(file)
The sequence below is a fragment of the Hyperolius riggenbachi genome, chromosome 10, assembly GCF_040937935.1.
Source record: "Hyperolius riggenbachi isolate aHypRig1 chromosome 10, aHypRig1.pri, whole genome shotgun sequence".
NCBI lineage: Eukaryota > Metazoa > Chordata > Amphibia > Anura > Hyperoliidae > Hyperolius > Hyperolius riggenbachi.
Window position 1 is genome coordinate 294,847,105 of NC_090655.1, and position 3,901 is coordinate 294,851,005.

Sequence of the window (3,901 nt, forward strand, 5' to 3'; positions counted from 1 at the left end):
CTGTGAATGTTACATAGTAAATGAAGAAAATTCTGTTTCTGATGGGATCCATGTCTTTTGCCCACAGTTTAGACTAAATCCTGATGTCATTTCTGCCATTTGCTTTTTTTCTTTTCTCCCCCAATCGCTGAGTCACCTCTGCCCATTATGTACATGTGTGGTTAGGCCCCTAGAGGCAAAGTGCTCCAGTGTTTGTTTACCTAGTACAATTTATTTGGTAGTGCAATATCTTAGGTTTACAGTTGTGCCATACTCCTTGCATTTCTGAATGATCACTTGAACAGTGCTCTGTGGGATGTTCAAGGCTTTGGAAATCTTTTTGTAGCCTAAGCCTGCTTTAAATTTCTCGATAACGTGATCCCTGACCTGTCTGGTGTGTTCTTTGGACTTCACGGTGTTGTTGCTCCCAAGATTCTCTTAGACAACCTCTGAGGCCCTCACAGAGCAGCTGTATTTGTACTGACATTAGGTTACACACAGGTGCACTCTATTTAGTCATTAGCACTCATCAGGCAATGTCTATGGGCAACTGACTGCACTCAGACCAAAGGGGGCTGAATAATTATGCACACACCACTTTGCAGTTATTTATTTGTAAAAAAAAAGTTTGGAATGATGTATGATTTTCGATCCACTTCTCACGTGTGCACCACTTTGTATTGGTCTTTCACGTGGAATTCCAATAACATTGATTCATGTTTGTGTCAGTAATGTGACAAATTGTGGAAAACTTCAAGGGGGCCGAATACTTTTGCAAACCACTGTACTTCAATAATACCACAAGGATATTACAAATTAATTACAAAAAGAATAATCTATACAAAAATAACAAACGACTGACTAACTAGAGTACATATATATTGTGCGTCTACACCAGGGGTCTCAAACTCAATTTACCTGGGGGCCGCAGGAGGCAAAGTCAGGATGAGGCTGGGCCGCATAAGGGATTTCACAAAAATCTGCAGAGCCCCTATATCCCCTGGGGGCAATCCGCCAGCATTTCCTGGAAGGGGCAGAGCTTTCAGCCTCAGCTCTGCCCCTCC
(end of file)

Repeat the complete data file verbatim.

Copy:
The sequence below is a fragment of the Hyperolius riggenbachi genome, chromosome 10, assembly GCF_040937935.1.
Source record: "Hyperolius riggenbachi isolate aHypRig1 chromosome 10, aHypRig1.pri, whole genome shotgun sequence".
NCBI lineage: Eukaryota > Metazoa > Chordata > Amphibia > Anura > Hyperoliidae > Hyperolius > Hyperolius riggenbachi.
Window position 1 is genome coordinate 294,847,105 of NC_090655.1, and position 3,901 is coordinate 294,851,005.

Sequence of the window (3,901 nt, forward strand, 5' to 3'; positions counted from 1 at the left end):
CTGTGAATGTTACATAGTAAATGAAGAAAATTCTGTTTCTGATGGGATCCATGTCTTTTGCCCACAGTTTAGACTAAATCCTGATGTCATTTCTGCCATTTGCTTTTTTTCTTTTCTCCCCCAATCGCTGAGTCACCTCTGCCCATTATGTACATGTGTGGTTAGGCCCCTAGAGGCAAAGTGCTCCAGTGTTTGTTTACCTAGTACAATTTATTTGGTAGTGCAATATCTTAGGTTTACAGTTGTGCCATACTCCTTGCATTTCTGAATGATCACTTGAACAGTGCTCTGTGGGATGTTCAAGGCTTTGGAAATCTTTTTGTAGCCTAAGCCTGCTTTAAATTTCTCGATAACGTGATCCCTGACCTGTCTGGTGTGTTCTTTGGACTTCACGGTGTTGTTGCTCCCAAGATTCTCTTAGACAACCTCTGAGGCCCTCACAGAGCAGCTGTATTTGTACTGACATTAGGTTACACACAGGTGCACTCTATTTAGTCATTAGCACTCATCAGGCAATGTCTATGGGCAACTGACTGCACTCAGACCAAAGGGGGCTGAATAATTATGCACACACCACTTTGCAGTTATTTATTTGTAAAAAAAAAGTTTGGAATGATGTATGATTTTCGATCCACTTCTCACGTGTGCACCACTTTGTATTGGTCTTTCACGTGGAATTCCAATAACATTGATTCATGTTTGTGTCAGTAATGTGACAAATTGTGGAAAACTTCAAGGGGGCCGAATACTTTTGCAAACCACTGTACTTCAATAATACCACAAGGATATTACAAATTAATTACAAAAAGAATAATCTATACAAAAATAACAAACGACTGACTAACTAGAGTACATATATATTGTGCGTCTACACCAGGGGTCTCAAACTCAATTTACCTGGGGGCCGCAGGAGGCAAAGTCAGGATGAGGCTGGGCCGCATAAGGGATTTCACAAAAATCTGCAGAGCCCCTATATCCCCTGGGGGCAATCCGCCAGCATTTCCTGGAAGGGGCAGAGCTTTCAGCCTCAGCTCTGCCCCTCC